We insist that every client walking through our door have a standard set of documents that are needed to assist in an array of the situation. While this is often referred to as “basic estate planning”, it is actually rather complicated. The following is a breakdown of the three documents:
1) General Durable Power of Attorney
This POA allows you to designate someone as your “Agent” to make personal and financial decisions on your behalf.
This document can be as broad or as limited as you wish. However, as and Elder Law attorney, I typically recommend the broadest powers possible, including: the power to make unlimited gifts, create trusts, and change beneficiary designations. These powers area often essential when planning for a loved one’s care and assuring they are protected financially.
2) Healthcare Power of Attorney/Advance Directive
This POA allows you to designate an individual to make medical and healthcare decisions, if you are unable to do so, and also to access your confidential medical records.
This document may also include your end-of-life wishes if you are unconscious, with a terminal conditioning from which there is no expected chance of regaining consciousness.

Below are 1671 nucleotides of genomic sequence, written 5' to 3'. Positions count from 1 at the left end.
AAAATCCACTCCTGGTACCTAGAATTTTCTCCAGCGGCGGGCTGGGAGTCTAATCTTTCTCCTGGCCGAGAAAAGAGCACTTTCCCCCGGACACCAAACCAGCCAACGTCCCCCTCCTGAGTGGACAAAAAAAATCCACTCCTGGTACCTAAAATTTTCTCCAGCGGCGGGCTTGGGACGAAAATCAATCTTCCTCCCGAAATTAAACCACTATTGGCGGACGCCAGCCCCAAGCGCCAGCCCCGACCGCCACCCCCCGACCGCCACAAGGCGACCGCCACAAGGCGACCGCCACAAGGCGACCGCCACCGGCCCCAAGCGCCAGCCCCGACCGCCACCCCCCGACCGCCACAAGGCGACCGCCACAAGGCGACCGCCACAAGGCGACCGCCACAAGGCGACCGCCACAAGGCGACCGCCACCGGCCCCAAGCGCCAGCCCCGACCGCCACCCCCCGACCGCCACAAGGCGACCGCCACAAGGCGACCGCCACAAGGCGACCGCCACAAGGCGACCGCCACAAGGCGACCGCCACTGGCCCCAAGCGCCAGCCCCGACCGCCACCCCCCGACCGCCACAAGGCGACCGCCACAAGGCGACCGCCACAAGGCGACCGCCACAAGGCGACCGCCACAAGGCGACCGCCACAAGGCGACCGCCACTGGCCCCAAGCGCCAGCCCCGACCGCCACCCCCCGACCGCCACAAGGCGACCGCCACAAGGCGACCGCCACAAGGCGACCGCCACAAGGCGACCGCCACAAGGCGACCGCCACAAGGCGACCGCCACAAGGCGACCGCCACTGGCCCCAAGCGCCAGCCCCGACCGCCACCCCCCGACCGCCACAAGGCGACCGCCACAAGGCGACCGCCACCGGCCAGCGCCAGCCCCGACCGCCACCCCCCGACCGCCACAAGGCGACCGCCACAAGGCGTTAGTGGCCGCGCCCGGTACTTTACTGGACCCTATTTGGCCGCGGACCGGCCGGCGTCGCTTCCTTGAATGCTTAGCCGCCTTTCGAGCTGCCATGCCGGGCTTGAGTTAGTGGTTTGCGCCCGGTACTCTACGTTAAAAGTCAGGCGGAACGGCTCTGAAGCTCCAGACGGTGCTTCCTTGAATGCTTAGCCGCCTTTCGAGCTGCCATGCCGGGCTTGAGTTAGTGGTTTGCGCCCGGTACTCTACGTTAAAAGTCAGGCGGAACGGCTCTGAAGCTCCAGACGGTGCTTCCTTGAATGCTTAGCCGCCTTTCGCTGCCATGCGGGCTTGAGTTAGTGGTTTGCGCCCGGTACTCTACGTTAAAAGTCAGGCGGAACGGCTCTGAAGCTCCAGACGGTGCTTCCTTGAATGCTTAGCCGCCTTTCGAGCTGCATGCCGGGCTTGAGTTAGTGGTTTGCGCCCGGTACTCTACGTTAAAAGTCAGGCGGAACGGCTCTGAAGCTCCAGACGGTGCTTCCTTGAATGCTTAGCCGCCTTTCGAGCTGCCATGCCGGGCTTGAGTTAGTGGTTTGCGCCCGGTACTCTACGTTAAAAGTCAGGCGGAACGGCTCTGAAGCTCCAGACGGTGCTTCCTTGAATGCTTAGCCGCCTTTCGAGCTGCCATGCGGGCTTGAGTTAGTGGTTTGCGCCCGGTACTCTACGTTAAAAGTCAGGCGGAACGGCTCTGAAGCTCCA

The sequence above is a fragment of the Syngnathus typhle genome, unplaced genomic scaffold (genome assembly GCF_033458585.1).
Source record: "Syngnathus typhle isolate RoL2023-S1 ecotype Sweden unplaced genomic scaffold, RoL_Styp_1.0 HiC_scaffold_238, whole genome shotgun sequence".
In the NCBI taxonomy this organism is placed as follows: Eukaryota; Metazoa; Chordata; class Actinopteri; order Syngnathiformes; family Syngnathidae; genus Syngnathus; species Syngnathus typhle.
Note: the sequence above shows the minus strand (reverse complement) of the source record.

3) Last Will and Testament
Finally, the Will distributes your assets upon death to the individuals you designate. Having a Will assures that assets are distributed according to your wishes. The Will also designates an Executor, of your choosing, to carry out these wishes.
A Will can be as simple or complex as you like. For example, you could choose to leave everything to your spouse, children or charities. Alternatively, you could choose more complex planning to leave assets in trust for a disabled child or for grandchildren.
4) Additional Concerns
Along with the documents discussed above, it is important to have a list bank and financial accounts, life insurance policies, long term care insurance policies, and the name of your investment advisor (if you have one). Including the bank or institution name and the last three or four digits can help your family to identify assets and manage them on your behalf if you are unable to do so